• In any event, the thickness of the deposited silicon layer [0050] 12 is within a range of about 10 nm to 2 μm.
  • Next, the native oxide [0051] 24 is formed on the amorphous silicon layer 12. This may simply be done by exposing the surface of the amorphous silicon layer to air for a period of time, even at room temperature. The time of exposure is conveniently less than 1 hr and forms a thin film of the native oxide of about 1 nm thickness.
  • Finally, the amorphous silicon is converted to polycrystalline silicon, employing the parameters listed above. The conversion is performed in an inert atmosphere of nitrogen, argon, or a mixture thereof. The resulting polycrystalline silicon retains the smoothness of the amorphous silicon, wherein the rms surface roughness is less than about 2% of the polycrystalline silicon film thickness. [0052]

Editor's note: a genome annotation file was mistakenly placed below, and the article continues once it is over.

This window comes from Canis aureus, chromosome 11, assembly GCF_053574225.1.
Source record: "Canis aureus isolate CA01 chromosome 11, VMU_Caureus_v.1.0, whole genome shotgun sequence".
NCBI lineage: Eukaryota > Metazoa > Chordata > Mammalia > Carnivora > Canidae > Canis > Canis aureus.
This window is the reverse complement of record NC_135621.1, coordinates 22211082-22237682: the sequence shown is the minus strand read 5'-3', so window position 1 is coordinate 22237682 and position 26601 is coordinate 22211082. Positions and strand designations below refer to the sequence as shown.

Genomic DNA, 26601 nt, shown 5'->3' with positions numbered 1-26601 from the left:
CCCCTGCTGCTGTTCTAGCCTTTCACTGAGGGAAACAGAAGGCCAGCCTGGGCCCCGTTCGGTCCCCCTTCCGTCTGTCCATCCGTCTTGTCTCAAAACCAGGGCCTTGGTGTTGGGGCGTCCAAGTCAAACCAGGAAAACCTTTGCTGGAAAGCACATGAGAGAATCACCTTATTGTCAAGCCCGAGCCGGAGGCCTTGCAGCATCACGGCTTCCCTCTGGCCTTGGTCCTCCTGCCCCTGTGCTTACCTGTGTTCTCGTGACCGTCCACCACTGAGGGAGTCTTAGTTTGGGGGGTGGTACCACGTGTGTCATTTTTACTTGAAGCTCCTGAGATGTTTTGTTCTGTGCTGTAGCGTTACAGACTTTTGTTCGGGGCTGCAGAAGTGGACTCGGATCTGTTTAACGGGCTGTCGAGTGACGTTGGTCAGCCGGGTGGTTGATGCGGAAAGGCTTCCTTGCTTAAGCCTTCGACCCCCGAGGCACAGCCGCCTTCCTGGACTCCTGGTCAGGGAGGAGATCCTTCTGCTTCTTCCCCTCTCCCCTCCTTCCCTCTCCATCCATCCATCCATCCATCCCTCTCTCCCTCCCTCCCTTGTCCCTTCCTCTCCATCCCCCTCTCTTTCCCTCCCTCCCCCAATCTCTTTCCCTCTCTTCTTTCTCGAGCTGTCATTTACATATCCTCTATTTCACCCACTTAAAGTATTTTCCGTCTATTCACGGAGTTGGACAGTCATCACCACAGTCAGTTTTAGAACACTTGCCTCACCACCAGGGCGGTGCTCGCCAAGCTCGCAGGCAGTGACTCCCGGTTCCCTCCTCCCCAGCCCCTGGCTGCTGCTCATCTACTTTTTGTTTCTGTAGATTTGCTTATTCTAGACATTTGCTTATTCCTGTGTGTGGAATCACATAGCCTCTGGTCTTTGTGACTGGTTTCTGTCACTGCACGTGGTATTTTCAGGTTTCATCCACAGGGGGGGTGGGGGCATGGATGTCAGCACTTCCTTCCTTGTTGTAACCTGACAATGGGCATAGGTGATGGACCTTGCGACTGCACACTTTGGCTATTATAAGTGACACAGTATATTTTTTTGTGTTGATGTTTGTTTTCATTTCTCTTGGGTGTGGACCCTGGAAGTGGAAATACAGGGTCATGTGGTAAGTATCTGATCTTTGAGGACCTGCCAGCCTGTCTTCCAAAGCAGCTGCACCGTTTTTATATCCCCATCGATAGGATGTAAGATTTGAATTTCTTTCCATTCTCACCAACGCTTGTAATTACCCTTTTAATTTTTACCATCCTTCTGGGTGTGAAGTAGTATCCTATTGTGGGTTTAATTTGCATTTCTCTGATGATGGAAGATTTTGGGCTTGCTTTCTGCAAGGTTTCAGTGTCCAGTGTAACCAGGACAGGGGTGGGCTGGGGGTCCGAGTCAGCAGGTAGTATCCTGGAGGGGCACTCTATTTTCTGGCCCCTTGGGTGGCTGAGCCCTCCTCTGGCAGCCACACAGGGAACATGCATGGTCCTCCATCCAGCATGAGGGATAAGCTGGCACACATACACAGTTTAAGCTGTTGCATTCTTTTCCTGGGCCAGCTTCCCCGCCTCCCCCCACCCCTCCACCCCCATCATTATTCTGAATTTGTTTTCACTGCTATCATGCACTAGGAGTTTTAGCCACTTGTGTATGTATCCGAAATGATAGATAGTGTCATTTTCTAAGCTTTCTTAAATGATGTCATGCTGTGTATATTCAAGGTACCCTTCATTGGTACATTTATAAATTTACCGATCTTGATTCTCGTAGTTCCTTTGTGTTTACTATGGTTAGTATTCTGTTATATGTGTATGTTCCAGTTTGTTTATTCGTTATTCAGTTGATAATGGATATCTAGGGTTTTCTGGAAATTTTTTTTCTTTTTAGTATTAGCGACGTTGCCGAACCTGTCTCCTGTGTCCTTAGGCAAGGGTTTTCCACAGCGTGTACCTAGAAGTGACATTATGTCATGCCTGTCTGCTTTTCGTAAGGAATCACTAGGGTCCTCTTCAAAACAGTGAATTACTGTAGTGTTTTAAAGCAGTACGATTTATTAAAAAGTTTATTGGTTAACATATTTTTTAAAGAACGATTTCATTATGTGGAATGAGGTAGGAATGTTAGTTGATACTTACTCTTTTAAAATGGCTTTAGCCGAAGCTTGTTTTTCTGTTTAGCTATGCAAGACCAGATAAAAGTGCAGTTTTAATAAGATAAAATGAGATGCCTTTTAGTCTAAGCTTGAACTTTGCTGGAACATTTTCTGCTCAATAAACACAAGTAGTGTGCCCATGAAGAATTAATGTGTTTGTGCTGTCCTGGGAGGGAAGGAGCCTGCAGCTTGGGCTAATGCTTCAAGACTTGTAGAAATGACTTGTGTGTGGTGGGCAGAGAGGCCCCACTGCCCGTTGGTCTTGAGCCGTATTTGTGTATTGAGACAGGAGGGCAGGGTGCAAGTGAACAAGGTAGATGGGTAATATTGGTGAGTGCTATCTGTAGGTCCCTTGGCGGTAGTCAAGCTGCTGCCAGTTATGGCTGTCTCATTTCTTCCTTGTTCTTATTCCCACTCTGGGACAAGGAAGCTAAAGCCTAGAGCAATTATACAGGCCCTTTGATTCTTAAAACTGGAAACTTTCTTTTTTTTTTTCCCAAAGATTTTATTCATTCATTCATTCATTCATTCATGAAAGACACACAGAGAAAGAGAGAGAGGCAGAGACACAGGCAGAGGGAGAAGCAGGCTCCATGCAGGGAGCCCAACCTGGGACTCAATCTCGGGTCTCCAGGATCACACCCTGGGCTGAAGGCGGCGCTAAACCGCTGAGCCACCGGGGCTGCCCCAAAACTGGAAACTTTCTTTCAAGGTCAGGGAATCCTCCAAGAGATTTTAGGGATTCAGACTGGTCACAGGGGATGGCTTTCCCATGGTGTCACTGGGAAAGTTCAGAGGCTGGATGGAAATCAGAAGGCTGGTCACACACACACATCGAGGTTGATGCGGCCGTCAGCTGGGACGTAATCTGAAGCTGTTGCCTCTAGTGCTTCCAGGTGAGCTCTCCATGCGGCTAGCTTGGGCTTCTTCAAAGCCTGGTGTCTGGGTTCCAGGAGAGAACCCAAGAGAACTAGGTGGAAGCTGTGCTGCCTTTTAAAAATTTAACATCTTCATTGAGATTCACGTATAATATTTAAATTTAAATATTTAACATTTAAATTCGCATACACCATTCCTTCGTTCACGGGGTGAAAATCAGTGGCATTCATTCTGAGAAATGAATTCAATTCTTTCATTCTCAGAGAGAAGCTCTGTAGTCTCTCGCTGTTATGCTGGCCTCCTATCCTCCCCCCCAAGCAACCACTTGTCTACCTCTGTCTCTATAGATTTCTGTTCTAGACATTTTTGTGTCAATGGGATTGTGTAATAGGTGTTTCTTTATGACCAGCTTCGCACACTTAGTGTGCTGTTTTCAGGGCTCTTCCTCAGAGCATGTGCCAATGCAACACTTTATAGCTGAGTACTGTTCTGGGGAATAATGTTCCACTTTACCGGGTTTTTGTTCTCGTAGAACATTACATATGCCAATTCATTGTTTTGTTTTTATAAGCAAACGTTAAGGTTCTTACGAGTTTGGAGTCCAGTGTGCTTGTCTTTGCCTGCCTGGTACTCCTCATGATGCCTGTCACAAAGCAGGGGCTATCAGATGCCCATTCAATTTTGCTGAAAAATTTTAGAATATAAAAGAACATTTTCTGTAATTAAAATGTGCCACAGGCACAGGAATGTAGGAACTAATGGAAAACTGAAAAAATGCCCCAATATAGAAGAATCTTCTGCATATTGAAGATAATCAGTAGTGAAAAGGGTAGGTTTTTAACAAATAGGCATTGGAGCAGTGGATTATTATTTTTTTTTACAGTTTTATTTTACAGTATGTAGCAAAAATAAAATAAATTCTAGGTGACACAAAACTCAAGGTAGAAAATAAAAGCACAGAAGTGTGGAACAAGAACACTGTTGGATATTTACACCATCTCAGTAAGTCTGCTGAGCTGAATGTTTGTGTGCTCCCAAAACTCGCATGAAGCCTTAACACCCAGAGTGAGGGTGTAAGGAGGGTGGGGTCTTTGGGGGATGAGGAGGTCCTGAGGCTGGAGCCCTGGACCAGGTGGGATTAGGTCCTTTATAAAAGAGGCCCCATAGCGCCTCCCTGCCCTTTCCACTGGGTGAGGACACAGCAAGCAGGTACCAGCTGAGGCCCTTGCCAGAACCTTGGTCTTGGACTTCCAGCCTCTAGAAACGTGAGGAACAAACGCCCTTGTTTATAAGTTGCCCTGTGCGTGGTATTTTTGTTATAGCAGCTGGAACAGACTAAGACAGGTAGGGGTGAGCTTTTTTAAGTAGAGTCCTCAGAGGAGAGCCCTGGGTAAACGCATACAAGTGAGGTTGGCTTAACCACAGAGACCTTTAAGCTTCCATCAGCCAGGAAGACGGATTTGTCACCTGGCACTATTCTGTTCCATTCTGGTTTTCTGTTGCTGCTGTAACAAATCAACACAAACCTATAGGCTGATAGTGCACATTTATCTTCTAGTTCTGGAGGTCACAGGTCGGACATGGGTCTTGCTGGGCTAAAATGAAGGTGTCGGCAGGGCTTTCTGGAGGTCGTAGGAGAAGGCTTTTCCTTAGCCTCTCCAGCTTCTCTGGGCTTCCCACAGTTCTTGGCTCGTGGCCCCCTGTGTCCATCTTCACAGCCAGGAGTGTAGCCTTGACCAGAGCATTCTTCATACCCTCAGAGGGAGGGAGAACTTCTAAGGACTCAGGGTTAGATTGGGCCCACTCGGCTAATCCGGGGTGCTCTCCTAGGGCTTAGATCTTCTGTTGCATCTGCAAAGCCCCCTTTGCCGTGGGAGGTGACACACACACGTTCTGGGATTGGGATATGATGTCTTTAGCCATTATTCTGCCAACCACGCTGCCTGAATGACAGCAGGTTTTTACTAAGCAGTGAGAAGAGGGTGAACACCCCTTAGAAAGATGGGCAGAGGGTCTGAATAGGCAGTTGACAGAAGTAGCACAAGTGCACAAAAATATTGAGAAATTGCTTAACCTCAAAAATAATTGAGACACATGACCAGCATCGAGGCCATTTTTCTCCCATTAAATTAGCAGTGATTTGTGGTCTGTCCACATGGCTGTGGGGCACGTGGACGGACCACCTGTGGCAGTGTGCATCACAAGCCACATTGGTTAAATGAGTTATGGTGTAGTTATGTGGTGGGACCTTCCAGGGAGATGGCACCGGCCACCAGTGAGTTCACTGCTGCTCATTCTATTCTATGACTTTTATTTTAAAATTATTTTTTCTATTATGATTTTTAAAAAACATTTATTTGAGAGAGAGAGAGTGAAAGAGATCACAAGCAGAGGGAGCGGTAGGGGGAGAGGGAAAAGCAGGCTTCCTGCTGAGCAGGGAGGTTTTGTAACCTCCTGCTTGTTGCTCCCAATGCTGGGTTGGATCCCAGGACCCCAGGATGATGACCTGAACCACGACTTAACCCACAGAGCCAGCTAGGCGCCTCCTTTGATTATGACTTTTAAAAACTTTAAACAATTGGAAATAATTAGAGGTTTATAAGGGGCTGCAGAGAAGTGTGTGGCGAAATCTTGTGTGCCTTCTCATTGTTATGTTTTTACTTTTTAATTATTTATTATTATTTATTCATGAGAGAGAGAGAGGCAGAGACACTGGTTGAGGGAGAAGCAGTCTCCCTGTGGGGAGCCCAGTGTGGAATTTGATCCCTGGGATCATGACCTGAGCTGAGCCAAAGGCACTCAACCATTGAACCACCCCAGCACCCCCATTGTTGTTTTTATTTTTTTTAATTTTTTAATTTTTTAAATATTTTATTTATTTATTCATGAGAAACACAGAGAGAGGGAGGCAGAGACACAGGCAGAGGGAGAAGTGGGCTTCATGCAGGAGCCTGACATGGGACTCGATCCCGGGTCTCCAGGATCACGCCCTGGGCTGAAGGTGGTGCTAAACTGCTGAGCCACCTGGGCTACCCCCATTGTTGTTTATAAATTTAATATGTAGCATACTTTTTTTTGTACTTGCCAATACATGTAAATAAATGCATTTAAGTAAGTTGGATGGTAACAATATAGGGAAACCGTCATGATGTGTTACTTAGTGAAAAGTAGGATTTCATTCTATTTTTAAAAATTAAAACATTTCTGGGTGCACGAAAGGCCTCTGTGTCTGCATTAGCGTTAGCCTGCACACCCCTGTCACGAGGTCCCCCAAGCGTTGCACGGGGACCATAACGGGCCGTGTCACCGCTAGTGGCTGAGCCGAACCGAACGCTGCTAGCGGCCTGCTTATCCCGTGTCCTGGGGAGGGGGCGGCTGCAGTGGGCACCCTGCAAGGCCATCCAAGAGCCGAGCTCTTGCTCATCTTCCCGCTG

• To obtain high conductivity in the electrode, dopant atoms [0053] 26 can be implanted into the crystallized film (if they have not been added during the deposition process or before crystallization), as illustrated in FIG. 2c. After depositing a thicker protective layer 28 (e.g.,>100 nm silicon oxide), as illustrated in FIG. 2d, the silicon layer 12 is annealed at a high temperature to activate the dopant atoms. The protective layer 28 is then removed before electrode patterning or perhaps used as a part of the patterning process. The patterning can be by lithographically patterning a resist layer and etching (perhaps using the protective layer as an intermediate masking layer) or by a lift-off process, both of which are well-known processes in semiconductor processing.
  • As an example, phosphorus atoms may be implanted into the polycrystalline silicon film, employing a sufficient implantation energy to place a substantial fraction of the ions in the interior of the silicon film. The determination of the appropriate implantation energy is easily within the ability of the person skilled in the art. Instead of phosphorus atoms, other dopant atoms commonly used to dope silicon and thereby increase its conductivity may alternatively be employed in the practice of the present invention. Examples of such other dopant atoms include arsenic and boron. [0054]